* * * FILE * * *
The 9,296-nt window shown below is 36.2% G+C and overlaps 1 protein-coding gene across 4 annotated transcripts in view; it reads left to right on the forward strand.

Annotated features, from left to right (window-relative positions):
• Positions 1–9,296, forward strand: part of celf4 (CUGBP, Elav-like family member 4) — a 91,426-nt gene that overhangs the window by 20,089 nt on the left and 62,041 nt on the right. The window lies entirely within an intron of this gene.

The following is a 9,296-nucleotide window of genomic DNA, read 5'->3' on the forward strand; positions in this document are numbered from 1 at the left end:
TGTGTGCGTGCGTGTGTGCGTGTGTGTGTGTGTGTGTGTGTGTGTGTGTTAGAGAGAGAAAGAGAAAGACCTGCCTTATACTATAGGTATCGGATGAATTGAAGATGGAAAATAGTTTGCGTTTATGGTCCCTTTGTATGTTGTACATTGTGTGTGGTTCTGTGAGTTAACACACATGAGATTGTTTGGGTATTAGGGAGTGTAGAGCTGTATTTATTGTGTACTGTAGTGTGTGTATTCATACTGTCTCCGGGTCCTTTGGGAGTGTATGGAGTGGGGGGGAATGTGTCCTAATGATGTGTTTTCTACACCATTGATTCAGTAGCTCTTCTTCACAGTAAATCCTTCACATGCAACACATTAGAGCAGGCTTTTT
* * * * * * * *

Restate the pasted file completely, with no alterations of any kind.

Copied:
The 9,296-nt window shown below is 36.2% G+C and overlaps 1 protein-coding gene across 4 annotated transcripts in view; it reads left to right on the forward strand.

Annotated features, from left to right (window-relative positions):
• Positions 1–9,296, forward strand: part of celf4 (CUGBP, Elav-like family member 4) — a 91,426-nt gene that overhangs the window by 20,089 nt on the left and 62,041 nt on the right. The window lies entirely within an intron of this gene.

The following is a 9,296-nucleotide window of genomic DNA, read 5'->3' on the forward strand; positions in this document are numbered from 1 at the left end:
TGTGTGCGTGCGTGTGTGCGTGTGTGTGTGTGTGTGTGTGTGTGTGTGTTAGAGAGAGAAAGAGAAAGACCTGCCTTATACTATAGGTATCGGATGAATTGAAGATGGAAAATAGTTTGCGTTTATGGTCCCTTTGTATGTTGTACATTGTGTGTGGTTCTGTGAGTTAACACACATGAGATTGTTTGGGTATTAGGGAGTGTAGAGCTGTATTTATTGTGTACTGTAGTGTGTGTATTCATACTGTCTCCGGGTCCTTTGGGAGTGTATGGAGTGGGGGGGAATGTGTCCTAATGATGTGTTTTCTACACCATTGATTCAGTAGCTCTTCTTCACAGTAAATCCTTCACATGCAACACATTAGAGCAGGCTTTTT